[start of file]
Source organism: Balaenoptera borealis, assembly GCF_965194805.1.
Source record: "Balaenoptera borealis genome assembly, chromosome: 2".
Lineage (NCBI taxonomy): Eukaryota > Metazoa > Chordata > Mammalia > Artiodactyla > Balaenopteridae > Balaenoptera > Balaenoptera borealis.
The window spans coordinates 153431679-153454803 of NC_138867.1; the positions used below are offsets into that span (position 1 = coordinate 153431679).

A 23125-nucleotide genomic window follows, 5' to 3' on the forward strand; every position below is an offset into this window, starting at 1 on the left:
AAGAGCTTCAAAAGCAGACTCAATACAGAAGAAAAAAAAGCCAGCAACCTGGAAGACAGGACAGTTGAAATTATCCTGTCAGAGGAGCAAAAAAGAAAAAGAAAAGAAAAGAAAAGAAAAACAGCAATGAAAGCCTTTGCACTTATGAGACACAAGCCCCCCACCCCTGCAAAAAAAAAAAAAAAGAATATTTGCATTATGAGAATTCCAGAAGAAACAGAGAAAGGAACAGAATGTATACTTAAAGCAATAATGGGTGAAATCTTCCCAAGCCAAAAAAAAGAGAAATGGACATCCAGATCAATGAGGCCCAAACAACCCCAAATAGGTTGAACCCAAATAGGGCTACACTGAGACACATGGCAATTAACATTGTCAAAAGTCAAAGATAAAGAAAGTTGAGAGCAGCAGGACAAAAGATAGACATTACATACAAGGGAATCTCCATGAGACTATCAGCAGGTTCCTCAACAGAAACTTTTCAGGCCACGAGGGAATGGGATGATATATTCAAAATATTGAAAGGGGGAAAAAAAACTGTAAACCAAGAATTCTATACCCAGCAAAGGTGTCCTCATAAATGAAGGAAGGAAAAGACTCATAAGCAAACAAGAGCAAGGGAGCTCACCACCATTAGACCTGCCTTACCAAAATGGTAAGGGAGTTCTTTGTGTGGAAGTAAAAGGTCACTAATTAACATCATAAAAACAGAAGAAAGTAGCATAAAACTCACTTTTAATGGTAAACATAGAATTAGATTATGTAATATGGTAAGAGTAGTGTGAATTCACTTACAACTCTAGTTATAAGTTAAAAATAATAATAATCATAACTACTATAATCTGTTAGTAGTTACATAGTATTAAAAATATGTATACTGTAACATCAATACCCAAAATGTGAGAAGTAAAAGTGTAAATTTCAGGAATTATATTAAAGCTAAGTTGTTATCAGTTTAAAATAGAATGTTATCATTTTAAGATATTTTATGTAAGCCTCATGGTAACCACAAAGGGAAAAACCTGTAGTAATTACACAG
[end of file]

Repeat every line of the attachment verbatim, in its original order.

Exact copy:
Source organism: Balaenoptera borealis, assembly GCF_965194805.1.
Source record: "Balaenoptera borealis genome assembly, chromosome: 2".
Lineage (NCBI taxonomy): Eukaryota > Metazoa > Chordata > Mammalia > Artiodactyla > Balaenopteridae > Balaenoptera > Balaenoptera borealis.
The window spans coordinates 153431679-153454803 of NC_138867.1; the positions used below are offsets into that span (position 1 = coordinate 153431679).

A 23125-nucleotide genomic window follows, 5' to 3' on the forward strand; every position below is an offset into this window, starting at 1 on the left:
AAGAGCTTCAAAAGCAGACTCAATACAGAAGAAAAAAAAGCCAGCAACCTGGAAGACAGGACAGTTGAAATTATCCTGTCAGAGGAGCAAAAAAGAAAAAGAAAAGAAAAGAAAAGAAAAACAGCAATGAAAGCCTTTGCACTTATGAGACACAAGCCCCCCACCCCTGCAAAAAAAAAAAAAAAGAATATTTGCATTATGAGAATTCCAGAAGAAACAGAGAAAGGAACAGAATGTATACTTAAAGCAATAATGGGTGAAATCTTCCCAAGCCAAAAAAAAGAGAAATGGACATCCAGATCAATGAGGCCCAAACAACCCCAAATAGGTTGAACCCAAATAGGGCTACACTGAGACACATGGCAATTAACATTGTCAAAAGTCAAAGATAAAGAAAGTTGAGAGCAGCAGGACAAAAGATAGACATTACATACAAGGGAATCTCCATGAGACTATCAGCAGGTTCCTCAACAGAAACTTTTCAGGCCACGAGGGAATGGGATGATATATTCAAAATATTGAAAGGGGGAAAAAAAACTGTAAACCAAGAATTCTATACCCAGCAAAGGTGTCCTCATAAATGAAGGAAGGAAAAGACTCATAAGCAAACAAGAGCAAGGGAGCTCACCACCATTAGACCTGCCTTACCAAAATGGTAAGGGAGTTCTTTGTGTGGAAGTAAAAGGTCACTAATTAACATCATAAAAACAGAAGAAAGTAGCATAAAACTCACTTTTAATGGTAAACATAGAATTAGATTATGTAATATGGTAAGAGTAGTGTGAATTCACTTACAACTCTAGTTATAAGTTAAAAATAATAATAATCATAACTACTATAATCTGTTAGTAGTTACATAGTATTAAAAATATGTATACTGTAACATCAATACCCAAAATGTGAGAAGTAAAAGTGTAAATTTCAGGAATTATATTAAAGCTAAGTTGTTATCAGTTTAAAATAGAATGTTATCATTTTAAGATATTTTATGTAAGCCTCATGGTAACCACAAAGGGAAAAACCTGTAGTAATTACACAG